Sunday, 3 October 2004

Isla Margarita, Sunday 3rd October

Good morning! The sun is just up ahead and slowly rising beside the burned out hulk of Hotel Concorde (20 charred stories; a tragic fire 15 years ago…). To the left, in the city of Porlamar, the first light is warming numerous other high-rise houses where the local citizens live. Behind that, capped by white clouds, craggy, green mountains. A lot of pelicans are already on the wing leisurely chasing their breakfast, and the first pirogues loaded with nets and brown bodies have passed us heading for the sardines in the outer part of our anchorage - the Bahia la Mar. Many international yachts lie peacefully around us; some of them we know well since we have followed more or less the same route from Chaguaramas in Trinidad to Isla Margarita, Venezuela.

Scotland Bay

We left Humming Bird Marine 20th September in the afternoon and motored the 4 miles to Scotland Bay, a sheltered cove surrounded by dense rain-forest. This is where Utz Müller-Treu sits out the hurricane season, a very good choice, especially this year! We followed the example of his Colin-Archer "Frøken" of Oslo, put out a bow anchor and had him help us to tie our stern line to a big tree ashore. We only had 24 hours in this magical cove. Nobody lives ashore any longer in what is now a national park, but behind the mangroves and beaches are remains of holiday homes, even tennis courts, from the time when the Americans leased the Chaguaramas area for their marine base. The jungle has taken over, and we could not find the path that once led to the top of the hill, but Diana and I still enjoyed a 2 hour climb up and down a dried-out river bed in spite of not getting to any view point. A lot of vines and fallen bamboo made the going slow. We saw many birds and butterflies, big spiders, lovely wild flowers and heard howler monkeys roaring out from several directions (the territorial noise they make is quite amazing in its raw strength - quite unnerving at first!). Back in the bay we had a swim and saw a big turtle before having Utz over for lunch. He is a legendary German-Norwegian sailor whom we have bumped into a couple of places over the last 23 years. He is now planning yet another circumnavigation, but being 72 and having lost the sight on one eye recently does not want to be single-handling any more. Hopefully a German friend will join him before long.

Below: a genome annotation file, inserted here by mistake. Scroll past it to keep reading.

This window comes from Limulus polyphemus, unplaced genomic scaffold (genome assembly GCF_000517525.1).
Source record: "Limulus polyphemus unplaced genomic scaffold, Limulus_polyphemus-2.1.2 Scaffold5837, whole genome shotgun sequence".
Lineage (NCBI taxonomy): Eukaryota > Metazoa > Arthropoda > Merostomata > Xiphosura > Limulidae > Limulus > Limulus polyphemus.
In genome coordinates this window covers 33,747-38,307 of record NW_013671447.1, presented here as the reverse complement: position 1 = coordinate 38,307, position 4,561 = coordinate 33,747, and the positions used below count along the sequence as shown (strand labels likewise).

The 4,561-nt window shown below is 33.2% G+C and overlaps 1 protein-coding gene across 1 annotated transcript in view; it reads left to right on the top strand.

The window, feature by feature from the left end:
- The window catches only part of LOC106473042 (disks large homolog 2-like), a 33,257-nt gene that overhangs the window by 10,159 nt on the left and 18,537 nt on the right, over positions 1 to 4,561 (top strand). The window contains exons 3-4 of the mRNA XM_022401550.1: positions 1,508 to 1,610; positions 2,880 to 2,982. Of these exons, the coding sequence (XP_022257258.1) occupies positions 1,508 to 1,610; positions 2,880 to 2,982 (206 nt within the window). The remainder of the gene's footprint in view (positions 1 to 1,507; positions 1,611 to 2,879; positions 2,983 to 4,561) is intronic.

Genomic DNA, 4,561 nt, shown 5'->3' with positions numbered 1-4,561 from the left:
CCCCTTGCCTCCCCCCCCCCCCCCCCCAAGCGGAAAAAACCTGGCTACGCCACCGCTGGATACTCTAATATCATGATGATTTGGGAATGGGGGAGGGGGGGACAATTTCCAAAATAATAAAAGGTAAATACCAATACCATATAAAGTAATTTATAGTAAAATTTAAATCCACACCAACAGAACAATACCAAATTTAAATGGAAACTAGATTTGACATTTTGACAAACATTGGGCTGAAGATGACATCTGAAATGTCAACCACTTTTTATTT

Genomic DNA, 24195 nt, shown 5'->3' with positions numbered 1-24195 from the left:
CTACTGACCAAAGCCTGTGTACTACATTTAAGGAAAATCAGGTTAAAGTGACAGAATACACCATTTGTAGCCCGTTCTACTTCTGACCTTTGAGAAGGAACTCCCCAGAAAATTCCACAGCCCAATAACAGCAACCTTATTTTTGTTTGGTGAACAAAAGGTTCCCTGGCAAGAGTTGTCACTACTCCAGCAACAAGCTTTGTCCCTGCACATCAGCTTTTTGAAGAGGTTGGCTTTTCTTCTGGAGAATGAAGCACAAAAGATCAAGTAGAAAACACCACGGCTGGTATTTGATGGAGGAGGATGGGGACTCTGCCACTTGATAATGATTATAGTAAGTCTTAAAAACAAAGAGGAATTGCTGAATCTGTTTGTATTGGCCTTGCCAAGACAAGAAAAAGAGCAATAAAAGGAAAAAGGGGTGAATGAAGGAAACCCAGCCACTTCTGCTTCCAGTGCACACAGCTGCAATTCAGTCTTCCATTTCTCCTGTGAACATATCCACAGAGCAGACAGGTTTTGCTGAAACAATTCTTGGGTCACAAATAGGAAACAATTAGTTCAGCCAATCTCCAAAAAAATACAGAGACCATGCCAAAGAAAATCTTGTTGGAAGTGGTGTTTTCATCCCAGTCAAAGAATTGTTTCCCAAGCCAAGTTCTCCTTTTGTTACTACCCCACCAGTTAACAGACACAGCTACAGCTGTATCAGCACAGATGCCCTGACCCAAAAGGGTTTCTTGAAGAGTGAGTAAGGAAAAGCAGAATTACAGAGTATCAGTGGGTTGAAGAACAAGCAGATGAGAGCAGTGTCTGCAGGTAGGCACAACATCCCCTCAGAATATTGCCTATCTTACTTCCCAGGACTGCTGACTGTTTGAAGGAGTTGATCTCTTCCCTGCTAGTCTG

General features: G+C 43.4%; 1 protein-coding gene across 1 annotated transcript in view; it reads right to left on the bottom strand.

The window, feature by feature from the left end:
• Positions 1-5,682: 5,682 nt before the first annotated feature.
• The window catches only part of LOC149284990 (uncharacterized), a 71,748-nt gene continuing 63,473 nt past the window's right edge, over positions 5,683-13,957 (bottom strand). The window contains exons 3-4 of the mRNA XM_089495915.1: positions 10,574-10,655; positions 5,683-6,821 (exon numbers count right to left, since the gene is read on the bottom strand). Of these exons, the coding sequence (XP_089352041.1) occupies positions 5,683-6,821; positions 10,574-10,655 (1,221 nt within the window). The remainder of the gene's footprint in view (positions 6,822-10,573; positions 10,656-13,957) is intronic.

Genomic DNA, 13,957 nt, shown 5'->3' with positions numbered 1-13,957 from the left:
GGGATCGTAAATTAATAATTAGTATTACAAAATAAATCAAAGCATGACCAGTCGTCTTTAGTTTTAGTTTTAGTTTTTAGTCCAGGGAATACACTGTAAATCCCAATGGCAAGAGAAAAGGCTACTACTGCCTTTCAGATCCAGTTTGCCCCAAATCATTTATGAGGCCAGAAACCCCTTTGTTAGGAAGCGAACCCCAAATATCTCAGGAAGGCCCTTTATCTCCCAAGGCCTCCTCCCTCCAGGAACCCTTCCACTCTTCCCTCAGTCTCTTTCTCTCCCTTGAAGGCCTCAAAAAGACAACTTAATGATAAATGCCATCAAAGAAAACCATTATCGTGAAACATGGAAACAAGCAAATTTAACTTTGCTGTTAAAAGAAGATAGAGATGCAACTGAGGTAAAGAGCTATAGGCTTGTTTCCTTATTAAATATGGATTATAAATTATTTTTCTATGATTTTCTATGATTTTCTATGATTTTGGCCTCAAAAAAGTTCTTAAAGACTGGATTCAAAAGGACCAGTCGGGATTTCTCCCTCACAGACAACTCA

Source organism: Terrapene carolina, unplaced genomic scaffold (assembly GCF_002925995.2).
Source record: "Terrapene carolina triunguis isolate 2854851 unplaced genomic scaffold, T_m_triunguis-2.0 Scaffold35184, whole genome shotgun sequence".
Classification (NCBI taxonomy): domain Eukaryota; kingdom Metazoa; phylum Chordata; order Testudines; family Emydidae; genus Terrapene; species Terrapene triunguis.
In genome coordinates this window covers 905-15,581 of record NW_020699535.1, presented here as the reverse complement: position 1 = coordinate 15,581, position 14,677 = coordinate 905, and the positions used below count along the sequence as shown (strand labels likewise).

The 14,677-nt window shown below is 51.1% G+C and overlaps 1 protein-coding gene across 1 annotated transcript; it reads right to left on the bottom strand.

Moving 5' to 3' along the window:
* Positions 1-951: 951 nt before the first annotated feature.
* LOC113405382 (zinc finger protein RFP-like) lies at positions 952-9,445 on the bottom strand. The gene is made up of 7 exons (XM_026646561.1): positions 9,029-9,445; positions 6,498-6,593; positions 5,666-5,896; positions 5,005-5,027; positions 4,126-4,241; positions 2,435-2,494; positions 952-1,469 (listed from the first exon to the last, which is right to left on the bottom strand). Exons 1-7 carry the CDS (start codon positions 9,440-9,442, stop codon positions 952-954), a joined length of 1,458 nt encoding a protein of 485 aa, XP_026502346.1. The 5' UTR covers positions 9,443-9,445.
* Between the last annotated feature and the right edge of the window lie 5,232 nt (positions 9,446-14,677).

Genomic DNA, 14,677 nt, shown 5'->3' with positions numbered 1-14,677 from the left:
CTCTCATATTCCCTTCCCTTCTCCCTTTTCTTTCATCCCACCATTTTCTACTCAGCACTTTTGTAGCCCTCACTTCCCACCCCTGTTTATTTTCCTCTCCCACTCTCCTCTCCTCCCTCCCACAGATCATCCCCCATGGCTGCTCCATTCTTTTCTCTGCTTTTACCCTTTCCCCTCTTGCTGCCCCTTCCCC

Los Testigos

Leaving Scotland Bay one is quickly back in the open Caribbean. A setting sun, a calm sea and a gentle breeze gave us a perfect start. The Venezuela peninsula on our port side has a bad reputation due to occasional pirate activity, so we headed north for the first 20 miles before heading more westerly for the little island group of Los Testigos. Shortly after noon the next day we anchored in the lovely, clear water off Isla Iguana. A new country - Venezuela! Lots of birds welcomed us, frigate birds, pelicans and gannets (boobies). Most of the 160 island inhabitants live here and this is where we reported to the friendly, local coast-guard who gave us permission to stay a week. A stroll among the open houses behind the beach gave the impression of a relaxed and friendly people; certainly no one objected to being photographed. That we indeed were in a South American country was evident by all the hammocks. Back aboard we weighed anchor and motored one mile across the bay to join the other yachts off Tamarind Beach, Testigo Grande. Strangely we now had an almost purely Scandinavian
gathering; one Danish, three Swedish and three Norwegian yachts!